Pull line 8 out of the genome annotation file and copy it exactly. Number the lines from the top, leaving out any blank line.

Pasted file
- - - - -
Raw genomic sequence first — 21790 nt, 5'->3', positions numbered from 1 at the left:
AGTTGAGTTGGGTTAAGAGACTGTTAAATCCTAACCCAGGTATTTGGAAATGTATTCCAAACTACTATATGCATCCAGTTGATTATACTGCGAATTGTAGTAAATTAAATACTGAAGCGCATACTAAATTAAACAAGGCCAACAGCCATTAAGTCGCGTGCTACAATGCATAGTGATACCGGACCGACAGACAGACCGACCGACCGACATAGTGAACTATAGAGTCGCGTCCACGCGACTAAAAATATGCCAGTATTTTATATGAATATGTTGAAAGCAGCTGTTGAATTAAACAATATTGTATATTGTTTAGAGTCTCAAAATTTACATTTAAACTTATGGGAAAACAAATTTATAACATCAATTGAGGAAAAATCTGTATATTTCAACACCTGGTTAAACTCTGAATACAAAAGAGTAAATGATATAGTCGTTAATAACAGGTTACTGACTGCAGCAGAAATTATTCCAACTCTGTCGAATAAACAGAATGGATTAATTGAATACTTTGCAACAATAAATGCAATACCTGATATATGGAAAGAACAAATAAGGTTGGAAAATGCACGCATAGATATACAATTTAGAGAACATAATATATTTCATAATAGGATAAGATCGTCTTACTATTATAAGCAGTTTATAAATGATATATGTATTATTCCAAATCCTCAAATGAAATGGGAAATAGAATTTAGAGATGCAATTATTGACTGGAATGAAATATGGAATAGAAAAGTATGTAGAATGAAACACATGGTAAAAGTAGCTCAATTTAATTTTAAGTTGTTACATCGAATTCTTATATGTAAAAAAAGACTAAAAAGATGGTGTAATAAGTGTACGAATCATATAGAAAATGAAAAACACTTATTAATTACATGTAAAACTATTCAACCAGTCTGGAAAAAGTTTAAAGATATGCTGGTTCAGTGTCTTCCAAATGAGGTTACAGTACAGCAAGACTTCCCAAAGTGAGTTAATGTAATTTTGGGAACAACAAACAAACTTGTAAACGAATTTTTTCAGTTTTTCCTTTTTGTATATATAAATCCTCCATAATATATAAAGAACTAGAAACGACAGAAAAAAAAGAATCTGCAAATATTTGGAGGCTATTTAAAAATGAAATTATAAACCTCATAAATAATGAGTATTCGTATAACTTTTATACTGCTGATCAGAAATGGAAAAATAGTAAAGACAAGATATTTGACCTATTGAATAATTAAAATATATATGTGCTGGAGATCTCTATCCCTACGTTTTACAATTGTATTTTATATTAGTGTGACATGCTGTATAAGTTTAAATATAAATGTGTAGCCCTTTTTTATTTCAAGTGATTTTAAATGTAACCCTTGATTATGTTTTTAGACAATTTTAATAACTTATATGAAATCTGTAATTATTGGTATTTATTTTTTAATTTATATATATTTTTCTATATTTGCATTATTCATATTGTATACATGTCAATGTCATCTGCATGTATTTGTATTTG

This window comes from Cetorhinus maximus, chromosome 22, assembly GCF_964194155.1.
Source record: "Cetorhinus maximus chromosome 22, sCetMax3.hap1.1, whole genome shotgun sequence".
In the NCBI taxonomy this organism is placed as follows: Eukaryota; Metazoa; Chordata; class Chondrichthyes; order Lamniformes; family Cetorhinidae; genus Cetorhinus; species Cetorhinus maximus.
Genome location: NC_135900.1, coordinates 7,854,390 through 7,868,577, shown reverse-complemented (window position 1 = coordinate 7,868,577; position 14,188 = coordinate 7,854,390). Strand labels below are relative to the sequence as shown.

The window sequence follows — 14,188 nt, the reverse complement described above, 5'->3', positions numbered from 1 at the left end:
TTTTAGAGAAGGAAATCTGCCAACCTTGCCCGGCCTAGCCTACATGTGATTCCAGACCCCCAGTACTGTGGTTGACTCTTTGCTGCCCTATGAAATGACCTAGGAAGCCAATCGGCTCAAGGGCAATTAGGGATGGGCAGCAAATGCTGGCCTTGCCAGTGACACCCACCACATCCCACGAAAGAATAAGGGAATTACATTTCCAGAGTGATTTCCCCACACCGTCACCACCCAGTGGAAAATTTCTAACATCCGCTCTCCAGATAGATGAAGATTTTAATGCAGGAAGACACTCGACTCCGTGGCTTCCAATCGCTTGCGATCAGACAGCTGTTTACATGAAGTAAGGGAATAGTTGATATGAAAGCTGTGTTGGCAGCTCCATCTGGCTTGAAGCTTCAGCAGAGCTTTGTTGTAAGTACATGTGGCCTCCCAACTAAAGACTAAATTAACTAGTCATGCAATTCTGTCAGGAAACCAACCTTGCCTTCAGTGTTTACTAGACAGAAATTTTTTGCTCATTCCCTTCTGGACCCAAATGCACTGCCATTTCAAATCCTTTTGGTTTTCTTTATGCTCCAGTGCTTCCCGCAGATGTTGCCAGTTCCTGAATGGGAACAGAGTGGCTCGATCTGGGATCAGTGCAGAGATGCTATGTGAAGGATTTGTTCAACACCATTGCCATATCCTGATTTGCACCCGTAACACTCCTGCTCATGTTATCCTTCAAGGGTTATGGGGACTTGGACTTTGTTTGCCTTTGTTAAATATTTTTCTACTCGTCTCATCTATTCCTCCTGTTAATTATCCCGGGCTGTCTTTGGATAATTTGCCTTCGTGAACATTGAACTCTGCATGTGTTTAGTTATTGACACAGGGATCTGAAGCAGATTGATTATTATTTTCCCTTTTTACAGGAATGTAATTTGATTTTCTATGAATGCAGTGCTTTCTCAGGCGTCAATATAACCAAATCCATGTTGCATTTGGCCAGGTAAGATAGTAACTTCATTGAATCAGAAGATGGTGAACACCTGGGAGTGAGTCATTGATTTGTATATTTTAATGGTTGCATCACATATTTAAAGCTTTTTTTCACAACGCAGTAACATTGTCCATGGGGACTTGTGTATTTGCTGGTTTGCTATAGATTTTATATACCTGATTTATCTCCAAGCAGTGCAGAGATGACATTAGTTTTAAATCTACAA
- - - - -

TTTTAGAGAAGGAAATCTGCCAACCTTGCCCGGCCTAGCCTACATGTGATTCCAGACCCCCAGTACTGTGGTTGACTCTTTGCTGCCCTATGAAATGACCTAGGAAGCCAATCGGCTCAAGGGCAATTAGGGATGGGCAGCAAATGCTGGCCTTGCCAGTGACACCCACCACATCCCACGAAAGAATAAGGGAATTACATTTCCAGAGTGATTTCCCCACACCGTCACCACCCAGTGGAAAATTTCTAACATCCGCTCTCCAGATAGATGAAGATTTTAATGCAGGAAGACACTCGACTCCGTGGCTTCCAATCGCTTGCGATCAGACAGCTGTTTACATGAAGTAAGGGAATAGTTGATATGAAAGCTGTGTTGGCAGCTCCATCTGGCTTGAAGCTTCAGCAGAGCTTTGTTGTAAGTACATGTGGCCTCCCAACTAAAGACTAAATTAACTAGTCATGCAATTCTGTCAGGAAACCAACCTTGCCTTCAGTGTTTACTAGACAGAAATTTTTTGCTCATTCCCTTCTGGACCCAAATGCACTGCCATTTCAAATCCTTTTGGTTTTCTTTATGCTCCAGTGCTTCCCGCAGATGTTGCCAGTTCCTGAATGGGAACAGAGTGGCTCGATCTGGGATCAGTGCAGAGATGCTATGTGAAGGATTTGTTCAACACCATTGCCATATCCTGATTTGCACCCGTAACACTCCTGCTCATGTTATCCTTCAAGGGTTATGGGGACTTGGACTTTGTTTGCCTTTGTTAAATATTTTTCTACTCGTCTCATCTATTCCTCCTGTTAATTATCCCGGGCTGTCTTTGGATAATTTGCCTTCGTGAACATTGAACTCTGCATGTGTTTAGTTATTGACACAGGGATCTGAAGCAGATTGATTATTATTTTCCCTTTTTACAGGAATGTAATTTGATTTTCTATGAATGCAGTGCTTTCTCAGGCGTCAATATAACCAAATCCATGTTGCATTTGGCCAGGTAAGATAGTAACTTCATTGAATCAGAAGATGGTGAACACCTGGGAGTGAGTCATTGATTTGTATATTTTAATGGTTGCATCACATATTTAAAGCTTTTTTTCACAACGCAGTAACATTGTCCATGGGGACTTGTGTATTTGCTGGTTTGCTATAGATTTTATATACCTGATTTATCTCCAAGCAGTGCAGAGATGACATTAGTTTTAAATCTACAA